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Six surprising tips of exercising and the impact it has on your mood

With the wind chill dropping and the days shortening, many Americans already face the “winter blues" but working out could combat them.

GRAND RAPIDS, Mich. — To put it lightly, 2020 has been a rough year. After being faced with months of navigating the uncertainty of our world’s health, the layered tolls of COVID-19 (e.g., physical, financial, social), and the tension of sociopolitical unrest, many Americans are understandably feeling weary. Research tracking the effects of the pandemic indicate that over half of Americans report that it has had a negative impact on their mental health, and rates of reported anxiety and depression symptoms have increased three-fold since pre-COVID. And to make matters worse, we have rounded the corner into a notoriously tough season on mood as we anxiously ride out the next few months of vaccine distribution while socially-distanced and indoors. With the wind chill dropping and the days shortening, many Americans already face the “winter blues” in ordinary times, without the added stress of a global pandemic to top it off. All of this makes one thing clear- it is a critical time for us to take care of our mental health.

If just reading this makes you want to retreat to the comfort of your couch with the company of a glass of wine or candy bar- you are not alone! It’s a natural human response to seek out these sources of comfort when feeling down, exhausted, and overwhelmed. Unfortunately, the temporary distraction and high of these coping strategies quickly fizzles and can ultimately lead to feeling more sluggish, defeated, and depressed. The good news is that there are a variety of things that we can do in our day-to-day life at home to turn this cycle around and have a positive impact on our mood, including eating a healthy diet with plenty of fruits and vegetables, getting enough sleep, and staying socially connected in the ways that we can. But perhaps one of the most powerful tools we have to boost mood and protect ourselves against depression is physical activity and exercise. In fact, exercise has been found to be as effective at reducing depression symptoms as taking a daily antidepressant medication (and it is much cheaper too!). If the thought of exercise evokes images of failed New Year’s resolutions and feelings of dread, the following are a few ideas to help ease into a sustainable active life and hopefully emerge from this season physically and mentally stronger than before.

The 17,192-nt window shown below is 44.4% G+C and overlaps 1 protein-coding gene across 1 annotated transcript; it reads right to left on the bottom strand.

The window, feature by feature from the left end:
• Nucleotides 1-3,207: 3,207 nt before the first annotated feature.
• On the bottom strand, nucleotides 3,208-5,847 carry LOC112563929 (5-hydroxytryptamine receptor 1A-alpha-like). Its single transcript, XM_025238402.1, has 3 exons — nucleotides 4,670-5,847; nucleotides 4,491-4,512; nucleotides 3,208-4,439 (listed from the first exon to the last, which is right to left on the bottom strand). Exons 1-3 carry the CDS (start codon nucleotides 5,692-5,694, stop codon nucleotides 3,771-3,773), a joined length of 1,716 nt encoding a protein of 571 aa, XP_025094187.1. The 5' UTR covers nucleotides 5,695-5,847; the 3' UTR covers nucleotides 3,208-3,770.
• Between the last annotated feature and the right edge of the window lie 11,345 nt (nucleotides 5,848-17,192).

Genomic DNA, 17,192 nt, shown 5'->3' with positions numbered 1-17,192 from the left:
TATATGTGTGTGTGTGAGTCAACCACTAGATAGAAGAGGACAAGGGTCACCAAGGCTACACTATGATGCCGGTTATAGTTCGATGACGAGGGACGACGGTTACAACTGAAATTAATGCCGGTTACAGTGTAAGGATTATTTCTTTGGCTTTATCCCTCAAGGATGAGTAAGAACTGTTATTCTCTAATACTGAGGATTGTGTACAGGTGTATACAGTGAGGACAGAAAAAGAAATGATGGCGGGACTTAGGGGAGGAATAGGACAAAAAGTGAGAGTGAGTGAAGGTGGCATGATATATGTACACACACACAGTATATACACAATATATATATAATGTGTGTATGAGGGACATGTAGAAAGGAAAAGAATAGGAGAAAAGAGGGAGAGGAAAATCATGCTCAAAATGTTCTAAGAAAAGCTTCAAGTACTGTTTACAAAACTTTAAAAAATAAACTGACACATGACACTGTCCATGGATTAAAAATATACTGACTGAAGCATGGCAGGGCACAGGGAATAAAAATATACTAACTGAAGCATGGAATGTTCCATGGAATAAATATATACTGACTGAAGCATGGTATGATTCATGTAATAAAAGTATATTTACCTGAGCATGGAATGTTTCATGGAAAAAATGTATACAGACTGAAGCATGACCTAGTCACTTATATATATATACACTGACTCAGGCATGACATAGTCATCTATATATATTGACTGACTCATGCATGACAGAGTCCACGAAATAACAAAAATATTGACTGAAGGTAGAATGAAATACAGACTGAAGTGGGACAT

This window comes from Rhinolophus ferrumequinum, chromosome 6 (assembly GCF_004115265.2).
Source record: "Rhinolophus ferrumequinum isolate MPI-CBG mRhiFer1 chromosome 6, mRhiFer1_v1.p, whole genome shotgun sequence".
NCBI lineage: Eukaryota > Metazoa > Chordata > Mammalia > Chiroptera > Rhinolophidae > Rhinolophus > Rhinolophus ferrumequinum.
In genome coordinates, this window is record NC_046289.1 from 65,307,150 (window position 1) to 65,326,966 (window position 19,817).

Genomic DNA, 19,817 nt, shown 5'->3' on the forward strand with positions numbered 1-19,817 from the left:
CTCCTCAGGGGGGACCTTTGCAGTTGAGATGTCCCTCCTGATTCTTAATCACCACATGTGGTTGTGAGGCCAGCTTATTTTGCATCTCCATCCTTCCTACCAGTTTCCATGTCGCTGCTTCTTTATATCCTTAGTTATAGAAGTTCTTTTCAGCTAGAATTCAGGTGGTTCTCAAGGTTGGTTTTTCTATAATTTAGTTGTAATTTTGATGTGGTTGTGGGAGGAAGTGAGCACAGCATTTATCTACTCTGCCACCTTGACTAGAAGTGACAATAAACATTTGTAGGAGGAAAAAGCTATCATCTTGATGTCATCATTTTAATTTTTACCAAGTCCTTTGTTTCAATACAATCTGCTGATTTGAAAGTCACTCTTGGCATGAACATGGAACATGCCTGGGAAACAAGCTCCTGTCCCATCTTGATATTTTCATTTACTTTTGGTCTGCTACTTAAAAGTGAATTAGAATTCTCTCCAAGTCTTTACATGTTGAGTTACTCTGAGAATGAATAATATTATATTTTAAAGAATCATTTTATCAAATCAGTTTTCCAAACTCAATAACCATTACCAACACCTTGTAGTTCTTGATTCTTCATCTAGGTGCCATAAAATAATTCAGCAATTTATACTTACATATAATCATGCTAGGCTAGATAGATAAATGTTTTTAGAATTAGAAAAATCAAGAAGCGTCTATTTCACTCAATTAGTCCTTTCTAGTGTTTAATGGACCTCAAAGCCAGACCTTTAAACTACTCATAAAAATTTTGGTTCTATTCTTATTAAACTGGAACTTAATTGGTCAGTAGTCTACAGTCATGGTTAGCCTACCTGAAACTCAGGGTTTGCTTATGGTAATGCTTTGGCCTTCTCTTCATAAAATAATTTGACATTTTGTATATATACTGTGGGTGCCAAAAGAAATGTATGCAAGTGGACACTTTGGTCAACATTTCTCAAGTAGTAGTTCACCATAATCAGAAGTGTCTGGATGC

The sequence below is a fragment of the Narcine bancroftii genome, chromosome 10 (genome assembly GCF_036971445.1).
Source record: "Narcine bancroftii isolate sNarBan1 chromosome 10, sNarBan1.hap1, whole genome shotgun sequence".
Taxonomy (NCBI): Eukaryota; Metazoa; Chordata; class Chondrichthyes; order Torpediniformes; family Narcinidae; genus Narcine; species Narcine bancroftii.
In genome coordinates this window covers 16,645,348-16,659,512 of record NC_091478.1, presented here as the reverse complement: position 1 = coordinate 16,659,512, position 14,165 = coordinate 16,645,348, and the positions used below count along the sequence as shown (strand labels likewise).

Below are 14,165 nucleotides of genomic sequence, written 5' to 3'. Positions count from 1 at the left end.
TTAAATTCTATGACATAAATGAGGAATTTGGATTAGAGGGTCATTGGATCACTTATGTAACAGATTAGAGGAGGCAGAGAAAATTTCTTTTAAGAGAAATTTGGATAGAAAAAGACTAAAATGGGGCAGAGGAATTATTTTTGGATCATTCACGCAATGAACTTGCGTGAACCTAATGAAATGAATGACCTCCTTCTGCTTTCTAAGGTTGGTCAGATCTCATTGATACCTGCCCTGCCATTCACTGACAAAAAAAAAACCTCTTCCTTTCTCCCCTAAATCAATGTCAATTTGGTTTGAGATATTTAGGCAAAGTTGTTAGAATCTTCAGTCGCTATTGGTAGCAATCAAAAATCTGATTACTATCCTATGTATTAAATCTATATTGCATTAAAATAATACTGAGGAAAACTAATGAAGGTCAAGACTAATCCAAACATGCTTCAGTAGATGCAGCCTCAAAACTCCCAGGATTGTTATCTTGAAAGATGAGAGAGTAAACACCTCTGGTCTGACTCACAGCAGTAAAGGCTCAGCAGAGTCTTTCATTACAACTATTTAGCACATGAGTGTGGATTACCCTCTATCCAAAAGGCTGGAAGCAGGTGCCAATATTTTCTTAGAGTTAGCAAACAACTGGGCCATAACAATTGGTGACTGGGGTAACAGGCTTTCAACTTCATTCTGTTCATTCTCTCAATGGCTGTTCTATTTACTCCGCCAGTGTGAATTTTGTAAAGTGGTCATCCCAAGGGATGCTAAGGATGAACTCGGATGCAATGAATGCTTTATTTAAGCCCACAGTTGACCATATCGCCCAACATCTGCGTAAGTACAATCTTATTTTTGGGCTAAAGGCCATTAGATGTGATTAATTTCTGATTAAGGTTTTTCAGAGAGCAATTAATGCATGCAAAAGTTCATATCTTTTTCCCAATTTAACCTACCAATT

1. Focus on why exercise is important to you. Most of us know, and have been told all too many times, the reasons why we “should” exercise. While “shoulding” yourself into activity may work for a short period of time, these external reasons for exercising (e.g., a doctor telling us we need to, wanting to achieve society’s body ideal) usually lead to approaching the activity from a place of shame or dread which makes it harder to stick to. At the end of the day, we’re driven by our own desires, emotions, and values, and harnessing these is a much more effective way to make activity meaningful and sustained.  So instead focus on the ways that exercise could enhance the things that are important to you! Perhaps exercise allows you to have more energy to play with your kids, boosts your mood to have more patience with your significant other, or gives you more mental clarity to crush it at work. Mindset is a powerful tool- rather than “shoulding” your way with shame, maybe try focusing on the reasons why you want to get moving instead.